No two bull markets are ever the same, and gold is no exception.
During the last secular gold bull market in the 1970s, gold rose from $35 in 1968 all the way to $200 by late 1974.
Then the unthinkable happened. Between late 1974 and mid-1976, gold prices were cut in half, dropping from about $200 to $100.
At the time, many gold investors sold out in disgust, never to return.
But then a funny thing occurred. Gold prices started to climb again, rising from $100 in mid-1976 all the way to $800 by January 1980.
And anyone who was fortunate enough to own gold at $35 earned better than 20 times their investment in just 12 years.
Twenty-one years later, a new bull market began. Since 2001, gold has consistently performed in what now appears to be a record-setting run.
In fact, since 2001 the average return on gold is now just shy of 18% annually over the last 11 years.
I know of no other major asset that has turned in this kind of performance – ever. This rise in gold prices is simply unmatched.
This is what a stealth bull market looks like, one that I fully expect will keep powering on.
Now, let's have a look at where gold prices might be headed in 2013...
2013 Gold Price Forecast
Gold began the year at $1,600 an ounce. Should we get average returns in this calendar year as well, gold could finish 2012 around $1,880. At those levels, gold prices would begin 2013 just shy of the all-time high set last year, right around the $1,900 mark.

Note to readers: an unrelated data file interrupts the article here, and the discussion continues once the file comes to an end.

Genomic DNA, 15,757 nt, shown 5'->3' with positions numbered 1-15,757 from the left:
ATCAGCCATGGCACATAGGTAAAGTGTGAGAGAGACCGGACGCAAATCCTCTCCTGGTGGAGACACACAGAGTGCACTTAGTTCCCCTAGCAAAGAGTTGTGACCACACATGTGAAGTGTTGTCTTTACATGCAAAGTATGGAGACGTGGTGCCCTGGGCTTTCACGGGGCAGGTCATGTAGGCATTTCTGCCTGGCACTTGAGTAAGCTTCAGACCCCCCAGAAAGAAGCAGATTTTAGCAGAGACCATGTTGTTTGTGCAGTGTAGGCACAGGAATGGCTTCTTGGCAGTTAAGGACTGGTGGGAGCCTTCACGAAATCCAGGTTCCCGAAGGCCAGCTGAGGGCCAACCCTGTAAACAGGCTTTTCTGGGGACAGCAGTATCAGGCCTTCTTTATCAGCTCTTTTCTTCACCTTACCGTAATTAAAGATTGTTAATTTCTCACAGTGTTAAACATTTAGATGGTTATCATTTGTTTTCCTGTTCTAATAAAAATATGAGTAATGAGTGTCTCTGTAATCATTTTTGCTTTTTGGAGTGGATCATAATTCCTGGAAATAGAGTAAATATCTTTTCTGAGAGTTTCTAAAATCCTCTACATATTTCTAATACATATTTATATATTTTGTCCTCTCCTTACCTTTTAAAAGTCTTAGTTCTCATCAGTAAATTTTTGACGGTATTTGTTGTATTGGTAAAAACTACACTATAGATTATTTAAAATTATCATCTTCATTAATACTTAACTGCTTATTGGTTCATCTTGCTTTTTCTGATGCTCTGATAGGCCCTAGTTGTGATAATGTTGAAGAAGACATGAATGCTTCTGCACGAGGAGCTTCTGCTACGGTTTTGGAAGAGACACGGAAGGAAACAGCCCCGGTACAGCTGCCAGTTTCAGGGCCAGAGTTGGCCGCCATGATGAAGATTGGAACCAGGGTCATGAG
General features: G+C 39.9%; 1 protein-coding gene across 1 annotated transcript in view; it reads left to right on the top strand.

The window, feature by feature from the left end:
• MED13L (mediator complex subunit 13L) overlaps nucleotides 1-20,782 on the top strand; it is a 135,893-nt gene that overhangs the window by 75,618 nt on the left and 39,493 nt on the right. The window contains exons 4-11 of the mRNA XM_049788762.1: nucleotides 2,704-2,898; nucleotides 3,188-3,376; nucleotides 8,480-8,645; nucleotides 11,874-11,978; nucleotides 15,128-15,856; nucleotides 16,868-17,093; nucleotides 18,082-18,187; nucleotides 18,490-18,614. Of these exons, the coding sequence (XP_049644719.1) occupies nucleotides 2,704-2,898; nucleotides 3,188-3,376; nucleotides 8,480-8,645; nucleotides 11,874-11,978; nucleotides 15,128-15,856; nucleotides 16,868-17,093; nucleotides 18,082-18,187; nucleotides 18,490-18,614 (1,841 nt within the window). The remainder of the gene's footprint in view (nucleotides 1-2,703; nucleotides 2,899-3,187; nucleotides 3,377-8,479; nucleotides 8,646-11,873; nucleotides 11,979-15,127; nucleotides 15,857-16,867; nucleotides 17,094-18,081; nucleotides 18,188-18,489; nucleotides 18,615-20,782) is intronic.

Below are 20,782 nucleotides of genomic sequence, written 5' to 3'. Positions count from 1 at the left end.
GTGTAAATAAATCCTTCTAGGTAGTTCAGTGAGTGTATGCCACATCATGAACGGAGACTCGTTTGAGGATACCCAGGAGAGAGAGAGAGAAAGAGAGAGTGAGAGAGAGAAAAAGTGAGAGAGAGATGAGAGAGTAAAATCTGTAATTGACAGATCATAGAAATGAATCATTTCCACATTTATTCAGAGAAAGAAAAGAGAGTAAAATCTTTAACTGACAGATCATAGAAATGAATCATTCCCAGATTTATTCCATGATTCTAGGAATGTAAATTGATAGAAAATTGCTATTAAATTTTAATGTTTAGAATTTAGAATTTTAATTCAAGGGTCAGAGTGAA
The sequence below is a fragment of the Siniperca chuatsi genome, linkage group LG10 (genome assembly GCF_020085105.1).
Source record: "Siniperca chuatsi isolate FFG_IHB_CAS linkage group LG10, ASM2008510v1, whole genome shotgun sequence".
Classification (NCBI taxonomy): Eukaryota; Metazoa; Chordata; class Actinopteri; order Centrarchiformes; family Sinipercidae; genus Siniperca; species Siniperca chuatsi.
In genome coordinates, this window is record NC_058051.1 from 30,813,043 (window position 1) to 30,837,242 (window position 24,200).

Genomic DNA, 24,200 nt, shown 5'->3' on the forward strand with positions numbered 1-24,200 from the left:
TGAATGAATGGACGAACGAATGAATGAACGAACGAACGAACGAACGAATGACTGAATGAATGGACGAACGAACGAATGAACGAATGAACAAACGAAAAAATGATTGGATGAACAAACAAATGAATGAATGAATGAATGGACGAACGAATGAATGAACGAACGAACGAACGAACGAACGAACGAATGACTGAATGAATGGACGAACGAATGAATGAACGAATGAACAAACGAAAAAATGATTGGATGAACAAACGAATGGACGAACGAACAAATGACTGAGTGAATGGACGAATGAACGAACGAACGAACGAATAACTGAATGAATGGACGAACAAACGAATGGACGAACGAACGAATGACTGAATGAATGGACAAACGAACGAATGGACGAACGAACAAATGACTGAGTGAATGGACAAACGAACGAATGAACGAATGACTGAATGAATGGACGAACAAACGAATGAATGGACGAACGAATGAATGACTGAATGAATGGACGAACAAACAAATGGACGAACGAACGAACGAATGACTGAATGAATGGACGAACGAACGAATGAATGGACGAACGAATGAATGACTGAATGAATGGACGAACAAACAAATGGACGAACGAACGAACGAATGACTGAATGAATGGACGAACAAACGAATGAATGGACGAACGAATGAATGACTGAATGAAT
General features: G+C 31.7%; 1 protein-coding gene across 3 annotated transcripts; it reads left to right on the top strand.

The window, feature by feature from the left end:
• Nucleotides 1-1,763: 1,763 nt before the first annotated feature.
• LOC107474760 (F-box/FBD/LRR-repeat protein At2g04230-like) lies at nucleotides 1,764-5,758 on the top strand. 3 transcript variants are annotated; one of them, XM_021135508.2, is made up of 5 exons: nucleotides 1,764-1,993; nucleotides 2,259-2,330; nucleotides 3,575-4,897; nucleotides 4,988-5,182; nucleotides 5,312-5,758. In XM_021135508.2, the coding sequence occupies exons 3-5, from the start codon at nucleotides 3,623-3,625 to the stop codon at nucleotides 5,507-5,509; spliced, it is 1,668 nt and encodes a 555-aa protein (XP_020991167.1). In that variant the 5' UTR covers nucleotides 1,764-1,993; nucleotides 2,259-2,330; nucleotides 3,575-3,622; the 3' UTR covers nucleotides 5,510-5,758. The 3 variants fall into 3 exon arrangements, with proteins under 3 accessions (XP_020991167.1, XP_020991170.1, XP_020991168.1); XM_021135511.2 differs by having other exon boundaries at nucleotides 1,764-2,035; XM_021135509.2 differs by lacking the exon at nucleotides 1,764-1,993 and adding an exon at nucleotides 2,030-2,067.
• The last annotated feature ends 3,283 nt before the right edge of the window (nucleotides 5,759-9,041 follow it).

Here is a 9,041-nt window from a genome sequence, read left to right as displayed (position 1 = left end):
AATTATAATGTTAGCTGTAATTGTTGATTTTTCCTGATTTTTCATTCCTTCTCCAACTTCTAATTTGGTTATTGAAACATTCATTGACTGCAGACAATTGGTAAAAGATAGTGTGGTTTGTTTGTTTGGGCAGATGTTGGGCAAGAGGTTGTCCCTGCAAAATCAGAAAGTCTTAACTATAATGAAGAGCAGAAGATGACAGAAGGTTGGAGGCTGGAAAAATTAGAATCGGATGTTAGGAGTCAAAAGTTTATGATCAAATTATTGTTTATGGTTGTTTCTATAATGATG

If we assume an average return again next year, then gold could reach $2,200 or better in 2013. In fact, I believe $2,200 gold is quite likely in 2013.
After all, none of the fundamentals supporting gold prices have gone away. Instead, they've only become even more entrenched.
In fact, here are five factors I've identified that will power the gold bull market upwards for several more years to come.
The Feverish Growth of Fiat Money: Take a look at this chart. It's a picture that tells you what you need to know about fiat money. As you can see, the U.S. and most of the developed world is printing money much faster than the amount of new gold being brought to the market. Here's the thing: The chart only shows you what was created in an hour. Imagine what the same chart would look like if it were a year. Better yet, how about five years -- or more. The bottom line is that the printing presses are bullish for gold.
The Feverish Demand For Gold: As central banks continue to print, individuals are continuing to feverishly buy gold, especially in the world's two most populous nations, China and India, which in 2002 accounted for 23% of world gold demand. Today, just these two nations alone make up nearly half of all demand at 47%. This is just the beginning.